Preprint Article Version 1 Preserved in Portico This version is not peer-reviewed

Fast Confirmation of Antibody Identity by MALDI-TOF-MS Fingerprints

Version 1 : Received: 14 February 2020 / Approved: 15 February 2020 / Online: 15 February 2020 (15:46:27 CET)

A peer-reviewed article of this Preprint also exists.

Tscheuschner, G.; Schwaar, T.; Weller, M.G. Fast Confirmation of Antibody Identity by MALDI-TOF MS Fingerprints. Antibodies 2020, 9, 8. Tscheuschner, G.; Schwaar, T.; Weller, M.G. Fast Confirmation of Antibody Identity by MALDI-TOF MS Fingerprints. Antibodies 2020, 9, 8.

Journal reference: Antibodies 2020, 9, 8
DOI: 10.3390/antib9020008

Abstract

Thousands of antibodies for diagnostic and other analytical purposes are on the market. However, it is often difficult to identify duplicates, reagent changes, and to assign the correct original publications to an antibody. This slows down scientific progress and might even be a cause of irreproducible research and a waste of resources. Recently, activities were started to suggest the sole use of recombinant antibodies in combination with the open communication of their sequence. In this case, such uncertainties should be eliminated. Unfortunately, this approach seems to be rather a long-term vision since the development and manufacturing of recombinant antibodies remain quite expensive in the foreseeable future. Also, nearly all commercial antibody suppliers may be reluctant to publish the sequence of their antibodies, since they fear counterfeiting. De-novo sequencing of antibodies is also not feasible today for a reagent user without access to the hybridoma clone. Nevertheless, it seems to be crucial for any scientist to have the opportunity to identify an antibody undoubtedly to guarantee the traceability of any research activity using antibodies from a third party as a tool. For this purpose, we developed a method for the identification of antibodies based on a MALDI-TOF-MS fingerprint. To circumvent lengthy denaturation, reduction, alkylation, and enzymatic digestion steps, the fragmentation was performed with a simple formic acid hydrolysis step. Eighty-nine unknown monoclonal antibodies were used for this study to examine the feasibility of this approach. Although the molecular assignment of peaks was rarely possible, antibodies could be easily recognized in a blinded test, simply from their mass-spectral fingerprint. A general protocol is given, which could be used without any optimization to generate fingerprints for a database. We want to propose that in most scientific projects relying critically on antibody reagents, such a fingerprint should be established to prove and document the identity of the used antibodies and to assign a specific reagent to a datasheet of a commercial supplier, a public database record or an antibody ID.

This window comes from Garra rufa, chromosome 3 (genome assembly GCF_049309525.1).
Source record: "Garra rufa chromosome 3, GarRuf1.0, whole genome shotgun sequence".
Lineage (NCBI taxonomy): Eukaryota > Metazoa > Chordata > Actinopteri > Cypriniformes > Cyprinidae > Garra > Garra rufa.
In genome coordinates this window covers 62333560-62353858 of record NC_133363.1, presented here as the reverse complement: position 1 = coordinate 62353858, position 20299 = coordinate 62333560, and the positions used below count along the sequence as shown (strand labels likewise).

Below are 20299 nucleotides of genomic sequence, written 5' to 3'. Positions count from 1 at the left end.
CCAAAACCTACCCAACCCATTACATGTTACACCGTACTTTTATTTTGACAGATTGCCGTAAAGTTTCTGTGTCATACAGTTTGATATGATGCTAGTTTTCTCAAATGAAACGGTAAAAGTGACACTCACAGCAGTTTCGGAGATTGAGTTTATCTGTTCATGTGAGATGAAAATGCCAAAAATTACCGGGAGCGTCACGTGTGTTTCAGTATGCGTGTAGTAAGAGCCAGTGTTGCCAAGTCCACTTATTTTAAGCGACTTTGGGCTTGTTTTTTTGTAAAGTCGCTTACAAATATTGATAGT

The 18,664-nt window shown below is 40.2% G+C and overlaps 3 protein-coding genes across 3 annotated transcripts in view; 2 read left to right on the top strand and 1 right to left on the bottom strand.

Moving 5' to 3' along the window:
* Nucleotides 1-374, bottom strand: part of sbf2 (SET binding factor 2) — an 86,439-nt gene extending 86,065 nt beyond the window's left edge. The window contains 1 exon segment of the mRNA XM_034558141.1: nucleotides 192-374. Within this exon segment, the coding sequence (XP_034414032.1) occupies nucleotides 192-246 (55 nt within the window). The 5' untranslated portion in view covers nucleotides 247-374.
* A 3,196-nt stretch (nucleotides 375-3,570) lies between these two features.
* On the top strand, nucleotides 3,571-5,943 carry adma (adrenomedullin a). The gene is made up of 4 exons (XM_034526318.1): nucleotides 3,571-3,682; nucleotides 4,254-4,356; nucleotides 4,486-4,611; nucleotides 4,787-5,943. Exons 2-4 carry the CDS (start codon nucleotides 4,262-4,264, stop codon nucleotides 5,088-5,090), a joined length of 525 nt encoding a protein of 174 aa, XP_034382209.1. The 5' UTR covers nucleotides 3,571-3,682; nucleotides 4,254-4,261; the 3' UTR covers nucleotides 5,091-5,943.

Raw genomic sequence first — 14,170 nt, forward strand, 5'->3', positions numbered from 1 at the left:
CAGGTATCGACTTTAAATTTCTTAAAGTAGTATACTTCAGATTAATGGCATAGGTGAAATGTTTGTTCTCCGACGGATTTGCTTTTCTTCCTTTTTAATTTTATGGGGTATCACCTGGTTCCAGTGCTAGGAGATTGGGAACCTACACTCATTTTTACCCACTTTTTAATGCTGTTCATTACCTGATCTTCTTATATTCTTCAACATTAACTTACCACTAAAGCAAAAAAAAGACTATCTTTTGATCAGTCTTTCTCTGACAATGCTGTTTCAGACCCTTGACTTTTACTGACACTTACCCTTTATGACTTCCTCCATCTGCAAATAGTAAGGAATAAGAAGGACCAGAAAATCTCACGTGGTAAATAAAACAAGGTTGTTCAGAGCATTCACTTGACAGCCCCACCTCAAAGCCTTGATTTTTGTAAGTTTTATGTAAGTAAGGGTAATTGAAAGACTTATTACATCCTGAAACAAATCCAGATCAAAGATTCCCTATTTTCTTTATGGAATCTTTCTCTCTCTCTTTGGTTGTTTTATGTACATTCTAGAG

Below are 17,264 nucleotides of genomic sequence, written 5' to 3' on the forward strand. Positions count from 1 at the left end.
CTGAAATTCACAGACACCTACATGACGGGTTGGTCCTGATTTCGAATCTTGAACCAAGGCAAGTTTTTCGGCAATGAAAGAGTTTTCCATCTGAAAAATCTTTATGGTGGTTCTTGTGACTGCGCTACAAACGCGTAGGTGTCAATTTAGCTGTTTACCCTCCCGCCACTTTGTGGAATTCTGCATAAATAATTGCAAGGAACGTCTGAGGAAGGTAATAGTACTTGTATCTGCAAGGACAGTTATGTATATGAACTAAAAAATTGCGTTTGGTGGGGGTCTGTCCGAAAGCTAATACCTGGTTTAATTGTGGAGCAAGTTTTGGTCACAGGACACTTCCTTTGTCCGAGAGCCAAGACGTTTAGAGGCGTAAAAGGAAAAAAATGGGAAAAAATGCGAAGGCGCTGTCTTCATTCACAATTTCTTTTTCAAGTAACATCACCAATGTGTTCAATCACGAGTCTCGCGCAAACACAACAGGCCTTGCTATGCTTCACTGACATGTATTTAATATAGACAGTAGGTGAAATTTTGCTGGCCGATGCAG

Subject Areas

Antibody ID; antibody registry; Research Resource Identifier; RRID; reproducibility; quality control; documentation; traceability; clones; biochemical reagents; diagnostics; immunoassays; ELISA; western blot; immunohistochemistry; microarray; biosensor

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